Panic Attack

If you’ve never had a panic attack, it can be very difficult to empathize with someone caught in the throes of it. 


It’s different for everyone, I think. But for me, it usually starts with me waking up from a dream. It doesn’t matter what the dream is, but I wake up from it Hollywood-style, with a strangled half-shout, sometimes; a full-throated scream occasionally.

Physically, my chest feels simultaneously like it’s about to burst and as though someone were straddling it. It’s a deeply oppressive sensation that spurs me to physical activity. I move my arms around, I stomp my feet, imagining that I am doing these things in an effort to bleed off excess energy. Energy that, if not released somehow, will explode through my ribs.At the same time, there is a strong urge to shout, to groan out loud, to force air out of my lungs, up my throat and out my mouth. Again, like with arms and the stomping, it feels like making these sounds relieves the pressure in my chest.

I usually come awake anywhere between 1:30 and 3:30 AM. It’s the dead of night and despite this overpowering need to move and make noise, I struggle to keep it down, not wanting to wake anyone else in the house. I need to talk to someone – anyone, but at the same time, I feel deathly afraid of the human connection that requires.

Psychologically, I am overwhelmed by feelings of helplessness and despair; fear, the absence of all hope. It’s a bleak feeling. Every possible negative nuance of everything I think of is magnified and pursued to its most horrible conclusion, all in the span of seconds.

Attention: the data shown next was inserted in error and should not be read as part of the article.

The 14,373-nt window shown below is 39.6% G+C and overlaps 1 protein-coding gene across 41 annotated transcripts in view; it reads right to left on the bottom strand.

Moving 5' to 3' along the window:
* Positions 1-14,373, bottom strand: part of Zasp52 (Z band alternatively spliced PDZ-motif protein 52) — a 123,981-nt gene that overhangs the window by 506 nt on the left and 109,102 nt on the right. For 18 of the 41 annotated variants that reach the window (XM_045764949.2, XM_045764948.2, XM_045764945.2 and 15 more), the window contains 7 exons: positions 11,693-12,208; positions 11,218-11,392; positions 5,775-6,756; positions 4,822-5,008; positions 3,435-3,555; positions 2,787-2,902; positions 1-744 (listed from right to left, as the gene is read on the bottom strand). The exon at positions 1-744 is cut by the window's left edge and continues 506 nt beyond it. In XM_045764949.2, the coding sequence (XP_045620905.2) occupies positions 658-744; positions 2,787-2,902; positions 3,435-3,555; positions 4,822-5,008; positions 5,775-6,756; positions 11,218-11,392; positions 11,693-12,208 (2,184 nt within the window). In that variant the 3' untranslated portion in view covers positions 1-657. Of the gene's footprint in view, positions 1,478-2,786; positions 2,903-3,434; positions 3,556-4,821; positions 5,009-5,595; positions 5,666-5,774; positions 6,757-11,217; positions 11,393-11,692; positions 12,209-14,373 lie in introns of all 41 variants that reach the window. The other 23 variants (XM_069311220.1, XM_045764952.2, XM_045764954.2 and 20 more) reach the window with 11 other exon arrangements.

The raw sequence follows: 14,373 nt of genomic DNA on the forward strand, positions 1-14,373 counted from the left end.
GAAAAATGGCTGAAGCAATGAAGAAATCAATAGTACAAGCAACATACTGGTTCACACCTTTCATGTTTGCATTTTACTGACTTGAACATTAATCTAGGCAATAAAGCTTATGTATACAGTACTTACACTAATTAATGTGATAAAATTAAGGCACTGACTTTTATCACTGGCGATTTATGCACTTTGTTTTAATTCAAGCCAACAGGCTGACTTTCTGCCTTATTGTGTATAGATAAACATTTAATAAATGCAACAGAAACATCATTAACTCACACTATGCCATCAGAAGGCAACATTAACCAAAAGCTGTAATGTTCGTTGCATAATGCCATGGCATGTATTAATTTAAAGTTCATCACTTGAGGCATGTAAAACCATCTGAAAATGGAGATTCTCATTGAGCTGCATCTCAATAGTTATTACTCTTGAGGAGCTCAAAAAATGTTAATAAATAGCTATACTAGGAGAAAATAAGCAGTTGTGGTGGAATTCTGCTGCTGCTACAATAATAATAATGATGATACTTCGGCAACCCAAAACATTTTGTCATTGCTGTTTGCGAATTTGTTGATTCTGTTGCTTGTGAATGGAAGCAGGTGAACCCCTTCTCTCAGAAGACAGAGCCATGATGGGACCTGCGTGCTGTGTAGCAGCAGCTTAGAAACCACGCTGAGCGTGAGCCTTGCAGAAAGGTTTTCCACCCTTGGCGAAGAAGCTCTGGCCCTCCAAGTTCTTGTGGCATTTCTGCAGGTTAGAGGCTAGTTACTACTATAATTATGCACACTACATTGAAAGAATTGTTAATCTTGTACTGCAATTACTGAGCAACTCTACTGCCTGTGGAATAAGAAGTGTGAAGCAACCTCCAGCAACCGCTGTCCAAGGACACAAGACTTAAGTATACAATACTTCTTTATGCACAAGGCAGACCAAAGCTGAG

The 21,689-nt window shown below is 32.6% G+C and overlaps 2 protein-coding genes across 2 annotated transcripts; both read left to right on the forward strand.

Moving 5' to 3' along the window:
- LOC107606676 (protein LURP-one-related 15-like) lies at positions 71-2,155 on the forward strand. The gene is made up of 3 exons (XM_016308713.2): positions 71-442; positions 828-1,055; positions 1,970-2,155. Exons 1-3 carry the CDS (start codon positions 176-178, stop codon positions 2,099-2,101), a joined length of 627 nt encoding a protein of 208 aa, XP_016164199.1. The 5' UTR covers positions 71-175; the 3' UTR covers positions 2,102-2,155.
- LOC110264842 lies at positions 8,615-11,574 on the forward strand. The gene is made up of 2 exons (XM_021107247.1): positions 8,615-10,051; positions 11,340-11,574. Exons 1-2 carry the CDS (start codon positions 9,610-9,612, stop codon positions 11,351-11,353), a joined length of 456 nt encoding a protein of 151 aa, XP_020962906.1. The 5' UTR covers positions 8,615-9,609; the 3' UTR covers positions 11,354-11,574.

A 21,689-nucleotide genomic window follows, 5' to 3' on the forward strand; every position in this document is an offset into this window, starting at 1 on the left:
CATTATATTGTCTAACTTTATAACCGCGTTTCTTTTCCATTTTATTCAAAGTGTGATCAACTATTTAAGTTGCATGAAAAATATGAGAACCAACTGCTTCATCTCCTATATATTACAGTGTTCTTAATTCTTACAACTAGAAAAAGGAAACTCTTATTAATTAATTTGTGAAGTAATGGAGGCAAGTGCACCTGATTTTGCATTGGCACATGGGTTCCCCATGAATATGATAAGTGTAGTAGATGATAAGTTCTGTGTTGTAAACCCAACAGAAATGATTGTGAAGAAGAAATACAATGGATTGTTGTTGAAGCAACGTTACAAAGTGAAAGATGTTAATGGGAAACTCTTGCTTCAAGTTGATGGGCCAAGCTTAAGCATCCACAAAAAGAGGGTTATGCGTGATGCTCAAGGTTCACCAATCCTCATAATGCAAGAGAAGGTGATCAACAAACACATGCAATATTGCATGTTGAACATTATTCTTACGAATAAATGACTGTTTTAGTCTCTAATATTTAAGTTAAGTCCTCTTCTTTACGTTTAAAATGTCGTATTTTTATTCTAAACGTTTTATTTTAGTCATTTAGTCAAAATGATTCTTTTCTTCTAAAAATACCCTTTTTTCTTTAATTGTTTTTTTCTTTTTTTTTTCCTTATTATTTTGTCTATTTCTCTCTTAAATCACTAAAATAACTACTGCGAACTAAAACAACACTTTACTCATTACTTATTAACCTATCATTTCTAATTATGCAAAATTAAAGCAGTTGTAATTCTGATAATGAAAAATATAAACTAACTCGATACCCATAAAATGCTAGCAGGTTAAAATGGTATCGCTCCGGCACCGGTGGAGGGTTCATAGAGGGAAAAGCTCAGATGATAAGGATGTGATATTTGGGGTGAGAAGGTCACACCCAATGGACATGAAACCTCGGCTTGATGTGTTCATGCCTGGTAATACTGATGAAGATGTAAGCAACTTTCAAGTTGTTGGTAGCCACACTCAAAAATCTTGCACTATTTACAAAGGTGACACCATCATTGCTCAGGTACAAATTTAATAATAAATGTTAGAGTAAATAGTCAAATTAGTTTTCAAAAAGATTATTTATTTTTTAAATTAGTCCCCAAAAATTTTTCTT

I see a cat and the first thing I think of is that I’m allergic to cats. Then I am convinced that the cat will jump on the table and knock over the mug of water I left there; spilling water all over my open laptop and frying the circuits, rendering it useless. A useless laptop means I can’t finish what I was writing and if I don’t meet my deadline – which I am sure I will not – people are going to mad at me and hate me and want me gone.

It goes on and on like that until my mind latches on to something else. That something else usually involves relationships with the people I love. I second guess years worth of relationships, repeating scenes from the past and imagining the worst motives for everyone. That tender kiss on the forehead? She just couldn’t bring herself to kiss me on the lips anymore. That look? Anger. Hate. Disgust. And it goes on and on until I feel like I must be going insane.